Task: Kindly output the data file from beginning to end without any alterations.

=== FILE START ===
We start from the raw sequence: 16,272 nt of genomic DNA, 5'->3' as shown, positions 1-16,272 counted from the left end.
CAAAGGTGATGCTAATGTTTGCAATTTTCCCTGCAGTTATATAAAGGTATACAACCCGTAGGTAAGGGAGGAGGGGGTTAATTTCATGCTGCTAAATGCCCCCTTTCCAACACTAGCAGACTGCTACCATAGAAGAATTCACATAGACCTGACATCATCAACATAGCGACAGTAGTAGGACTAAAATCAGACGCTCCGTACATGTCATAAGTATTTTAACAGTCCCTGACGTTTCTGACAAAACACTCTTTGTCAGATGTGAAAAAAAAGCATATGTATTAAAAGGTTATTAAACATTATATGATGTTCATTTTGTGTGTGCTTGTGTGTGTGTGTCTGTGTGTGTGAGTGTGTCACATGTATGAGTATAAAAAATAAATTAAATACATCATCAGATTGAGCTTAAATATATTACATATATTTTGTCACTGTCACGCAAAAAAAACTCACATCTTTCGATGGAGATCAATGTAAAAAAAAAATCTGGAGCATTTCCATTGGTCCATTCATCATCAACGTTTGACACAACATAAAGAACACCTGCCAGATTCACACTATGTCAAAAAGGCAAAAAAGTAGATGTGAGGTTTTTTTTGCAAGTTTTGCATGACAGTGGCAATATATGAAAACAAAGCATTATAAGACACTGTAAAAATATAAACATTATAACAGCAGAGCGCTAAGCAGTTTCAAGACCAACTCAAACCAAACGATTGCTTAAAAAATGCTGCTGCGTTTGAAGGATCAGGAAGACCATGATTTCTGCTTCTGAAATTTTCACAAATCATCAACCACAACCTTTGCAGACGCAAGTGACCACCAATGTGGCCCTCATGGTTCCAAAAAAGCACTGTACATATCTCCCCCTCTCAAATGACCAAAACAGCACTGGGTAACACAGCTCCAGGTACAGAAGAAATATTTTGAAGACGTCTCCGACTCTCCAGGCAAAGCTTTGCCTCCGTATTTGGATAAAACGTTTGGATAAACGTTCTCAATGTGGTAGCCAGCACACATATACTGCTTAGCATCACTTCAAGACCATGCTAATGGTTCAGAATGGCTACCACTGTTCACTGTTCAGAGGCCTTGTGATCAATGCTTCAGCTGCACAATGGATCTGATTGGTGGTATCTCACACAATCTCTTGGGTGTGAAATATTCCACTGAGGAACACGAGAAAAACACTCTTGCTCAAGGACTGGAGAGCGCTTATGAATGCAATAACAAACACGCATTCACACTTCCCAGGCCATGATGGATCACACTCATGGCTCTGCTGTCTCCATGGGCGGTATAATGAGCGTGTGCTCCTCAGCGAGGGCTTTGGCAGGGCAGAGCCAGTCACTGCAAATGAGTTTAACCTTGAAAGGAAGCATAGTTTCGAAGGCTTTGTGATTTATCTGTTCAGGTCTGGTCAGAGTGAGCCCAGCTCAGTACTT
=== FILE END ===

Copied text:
We start from the raw sequence: 16,272 nt of genomic DNA, 5'->3' as shown, positions 1-16,272 counted from the left end.
CAAAGGTGATGCTAATGTTTGCAATTTTCCCTGCAGTTATATAAAGGTATACAACCCGTAGGTAAGGGAGGAGGGGGTTAATTTCATGCTGCTAAATGCCCCCTTTCCAACACTAGCAGACTGCTACCATAGAAGAATTCACATAGACCTGACATCATCAACATAGCGACAGTAGTAGGACTAAAATCAGACGCTCCGTACATGTCATAAGTATTTTAACAGTCCCTGACGTTTCTGACAAAACACTCTTTGTCAGATGTGAAAAAAAAGCATATGTATTAAAAGGTTATTAAACATTATATGATGTTCATTTTGTGTGTGCTTGTGTGTGTGTGTCTGTGTGTGTGAGTGTGTCACATGTATGAGTATAAAAAATAAATTAAATACATCATCAGATTGAGCTTAAATATATTACATATATTTTGTCACTGTCACGCAAAAAAAACTCACATCTTTCGATGGAGATCAATGTAAAAAAAAAATCTGGAGCATTTCCATTGGTCCATTCATCATCAACGTTTGACACAACATAAAGAACACCTGCCAGATTCACACTATGTCAAAAAGGCAAAAAAGTAGATGTGAGGTTTTTTTTGCAAGTTTTGCATGACAGTGGCAATATATGAAAACAAAGCATTATAAGACACTGTAAAAATATAAACATTATAACAGCAGAGCGCTAAGCAGTTTCAAGACCAACTCAAACCAAACGATTGCTTAAAAAATGCTGCTGCGTTTGAAGGATCAGGAAGACCATGATTTCTGCTTCTGAAATTTTCACAAATCATCAACCACAACCTTTGCAGACGCAAGTGACCACCAATGTGGCCCTCATGGTTCCAAAAAAGCACTGTACATATCTCCCCCTCTCAAATGACCAAAACAGCACTGGGTAACACAGCTCCAGGTACAGAAGAAATATTTTGAAGACGTCTCCGACTCTCCAGGCAAAGCTTTGCCTCCGTATTTGGATAAAACGTTTGGATAAACGTTCTCAATGTGGTAGCCAGCACACATATACTGCTTAGCATCACTTCAAGACCATGCTAATGGTTCAGAATGGCTACCACTGTTCACTGTTCAGAGGCCTTGTGATCAATGCTTCAGCTGCACAATGGATCTGATTGGTGGTATCTCACACAATCTCTTGGGTGTGAAATATTCCACTGAGGAACACGAGAAAAACACTCTTGCTCAAGGACTGGAGAGCGCTTATGAATGCAATAACAAACACGCATTCACACTTCCCAGGCCATGATGGATCACACTCATGGCTCTGCTGTCTCCATGGGCGGTATAATGAGCGTGTGCTCCTCAGCGAGGGCTTTGGCAGGGCAGAGCCAGTCACTGCAAATGAGTTTAACCTTGAAAGGAAGCATAGTTTCGAAGGCTTTGTGATTTATCTGTTCAGGTCTGGTCAGAGTGAGCCCAGCTCAGTACTT